Your first issue to think through, then, is your own EA factor for the class at hand. Let’s say you’re the person above. Your age is low, but your experience is good, so you want to emphasize your experience in order to establish your authority to teach the class.

Now let’s think through another scenario. Suppose you are 40-something and pretty mature looking, but you’ve only got so-so experience. You would want to really prepare so you know the class material, then dress as powerfully as you can and hope your age, looks, and preparation carry the day.

You may be thinking how cheesy, poor, fake, (substitute your own adjective) the above scenario sounds. Sure, we all want to be both experts in the subject matter and Mr. Chips in the classroom, but the reality is that we often have less experience than an expert. If you can establish enough presence to control the class and can present the material in a way that students can learn it, then the experience factor will not come into play.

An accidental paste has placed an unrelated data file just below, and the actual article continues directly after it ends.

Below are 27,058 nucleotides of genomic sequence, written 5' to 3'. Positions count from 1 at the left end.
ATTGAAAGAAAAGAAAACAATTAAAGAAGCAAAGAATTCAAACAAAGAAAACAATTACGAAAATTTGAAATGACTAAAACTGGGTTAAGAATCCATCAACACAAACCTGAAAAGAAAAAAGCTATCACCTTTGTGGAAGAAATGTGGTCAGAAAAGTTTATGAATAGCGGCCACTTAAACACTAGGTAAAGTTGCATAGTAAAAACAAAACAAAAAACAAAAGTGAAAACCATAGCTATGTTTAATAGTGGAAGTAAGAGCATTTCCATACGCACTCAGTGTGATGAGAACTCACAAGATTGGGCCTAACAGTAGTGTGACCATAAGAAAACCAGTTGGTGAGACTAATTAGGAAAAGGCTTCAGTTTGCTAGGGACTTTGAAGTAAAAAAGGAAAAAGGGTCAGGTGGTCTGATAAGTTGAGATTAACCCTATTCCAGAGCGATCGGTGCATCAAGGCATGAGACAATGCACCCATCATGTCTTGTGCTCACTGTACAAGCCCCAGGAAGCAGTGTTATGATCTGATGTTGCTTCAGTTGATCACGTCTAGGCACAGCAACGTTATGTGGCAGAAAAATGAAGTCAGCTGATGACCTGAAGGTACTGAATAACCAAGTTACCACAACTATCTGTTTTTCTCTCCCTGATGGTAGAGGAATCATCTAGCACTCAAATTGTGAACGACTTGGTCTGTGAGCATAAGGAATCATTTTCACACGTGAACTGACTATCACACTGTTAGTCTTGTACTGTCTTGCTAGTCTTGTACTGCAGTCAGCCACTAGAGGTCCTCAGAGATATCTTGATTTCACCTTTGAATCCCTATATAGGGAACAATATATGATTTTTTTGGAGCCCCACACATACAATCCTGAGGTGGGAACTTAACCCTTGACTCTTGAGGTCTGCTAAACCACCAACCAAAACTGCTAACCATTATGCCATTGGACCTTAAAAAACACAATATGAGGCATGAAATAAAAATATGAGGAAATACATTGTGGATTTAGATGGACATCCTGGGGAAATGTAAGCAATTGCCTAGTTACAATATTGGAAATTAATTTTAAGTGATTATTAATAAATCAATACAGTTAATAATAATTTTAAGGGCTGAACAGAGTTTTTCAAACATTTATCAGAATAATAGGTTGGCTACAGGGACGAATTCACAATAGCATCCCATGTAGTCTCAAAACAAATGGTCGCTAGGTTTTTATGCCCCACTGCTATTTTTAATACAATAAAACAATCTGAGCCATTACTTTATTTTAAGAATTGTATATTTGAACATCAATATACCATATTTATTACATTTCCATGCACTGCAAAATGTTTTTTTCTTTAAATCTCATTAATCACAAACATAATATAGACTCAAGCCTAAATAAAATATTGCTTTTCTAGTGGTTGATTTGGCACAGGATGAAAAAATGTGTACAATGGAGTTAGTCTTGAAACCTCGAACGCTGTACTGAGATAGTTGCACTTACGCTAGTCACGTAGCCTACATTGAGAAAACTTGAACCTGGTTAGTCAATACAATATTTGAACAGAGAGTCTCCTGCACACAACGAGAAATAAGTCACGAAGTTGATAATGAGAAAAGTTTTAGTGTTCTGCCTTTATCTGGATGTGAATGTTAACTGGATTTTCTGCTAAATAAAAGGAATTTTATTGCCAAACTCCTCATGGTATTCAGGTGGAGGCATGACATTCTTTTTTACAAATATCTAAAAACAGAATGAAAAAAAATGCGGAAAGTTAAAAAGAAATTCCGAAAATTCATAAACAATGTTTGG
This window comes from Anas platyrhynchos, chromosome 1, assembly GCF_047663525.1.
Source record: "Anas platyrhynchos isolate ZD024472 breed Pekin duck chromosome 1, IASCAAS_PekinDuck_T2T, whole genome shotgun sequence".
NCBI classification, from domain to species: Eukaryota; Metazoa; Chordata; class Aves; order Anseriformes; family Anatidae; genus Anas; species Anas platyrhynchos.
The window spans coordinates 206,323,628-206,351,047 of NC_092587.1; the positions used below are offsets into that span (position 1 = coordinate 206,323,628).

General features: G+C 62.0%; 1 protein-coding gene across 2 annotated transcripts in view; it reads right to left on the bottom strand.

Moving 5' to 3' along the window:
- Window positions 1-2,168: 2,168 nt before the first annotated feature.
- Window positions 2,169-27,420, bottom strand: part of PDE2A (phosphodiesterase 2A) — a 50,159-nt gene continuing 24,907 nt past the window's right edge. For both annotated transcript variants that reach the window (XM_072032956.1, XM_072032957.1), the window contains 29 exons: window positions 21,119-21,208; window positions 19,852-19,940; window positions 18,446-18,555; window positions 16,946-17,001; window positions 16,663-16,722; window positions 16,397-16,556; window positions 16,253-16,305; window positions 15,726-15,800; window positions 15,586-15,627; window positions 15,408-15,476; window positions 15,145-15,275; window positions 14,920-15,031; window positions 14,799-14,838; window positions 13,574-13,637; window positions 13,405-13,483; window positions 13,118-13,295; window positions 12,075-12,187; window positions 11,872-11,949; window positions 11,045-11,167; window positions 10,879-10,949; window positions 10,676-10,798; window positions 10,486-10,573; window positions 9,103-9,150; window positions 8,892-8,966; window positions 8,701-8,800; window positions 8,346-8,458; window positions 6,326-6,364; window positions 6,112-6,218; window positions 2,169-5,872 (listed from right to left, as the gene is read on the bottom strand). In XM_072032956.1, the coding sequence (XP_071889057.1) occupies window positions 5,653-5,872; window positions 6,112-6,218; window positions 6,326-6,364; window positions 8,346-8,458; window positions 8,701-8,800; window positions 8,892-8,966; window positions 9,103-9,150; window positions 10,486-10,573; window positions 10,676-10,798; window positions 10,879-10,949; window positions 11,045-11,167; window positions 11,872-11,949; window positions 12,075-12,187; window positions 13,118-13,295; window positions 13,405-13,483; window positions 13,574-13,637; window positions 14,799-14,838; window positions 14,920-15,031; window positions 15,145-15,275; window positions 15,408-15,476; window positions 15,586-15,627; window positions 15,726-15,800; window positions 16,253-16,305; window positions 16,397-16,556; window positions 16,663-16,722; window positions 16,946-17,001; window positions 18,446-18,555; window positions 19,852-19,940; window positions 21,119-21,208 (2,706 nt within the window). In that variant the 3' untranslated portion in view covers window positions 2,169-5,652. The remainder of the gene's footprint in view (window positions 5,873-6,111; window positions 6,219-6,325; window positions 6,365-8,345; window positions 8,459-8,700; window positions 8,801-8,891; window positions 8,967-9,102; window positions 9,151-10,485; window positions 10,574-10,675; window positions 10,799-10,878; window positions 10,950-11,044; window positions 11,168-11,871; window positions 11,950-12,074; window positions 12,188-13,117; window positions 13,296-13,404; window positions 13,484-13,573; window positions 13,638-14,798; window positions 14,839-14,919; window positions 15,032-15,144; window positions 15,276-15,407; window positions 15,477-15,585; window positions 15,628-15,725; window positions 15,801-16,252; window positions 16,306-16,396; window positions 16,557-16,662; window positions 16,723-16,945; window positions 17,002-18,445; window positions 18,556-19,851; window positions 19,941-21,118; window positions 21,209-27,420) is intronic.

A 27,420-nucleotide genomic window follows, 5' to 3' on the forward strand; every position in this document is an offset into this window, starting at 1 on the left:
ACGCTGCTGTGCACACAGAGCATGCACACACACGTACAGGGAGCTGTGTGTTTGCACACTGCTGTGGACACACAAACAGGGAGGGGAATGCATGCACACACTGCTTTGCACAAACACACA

The other part of EA: The students
The real value of EA in classroom management comes in thinking through the relationship of your own EA as instructor to the EA of your students. The bottom line: What impact will your EA have on your ability to teach this class to these students, and what should you do about it? Let’s look at some examples.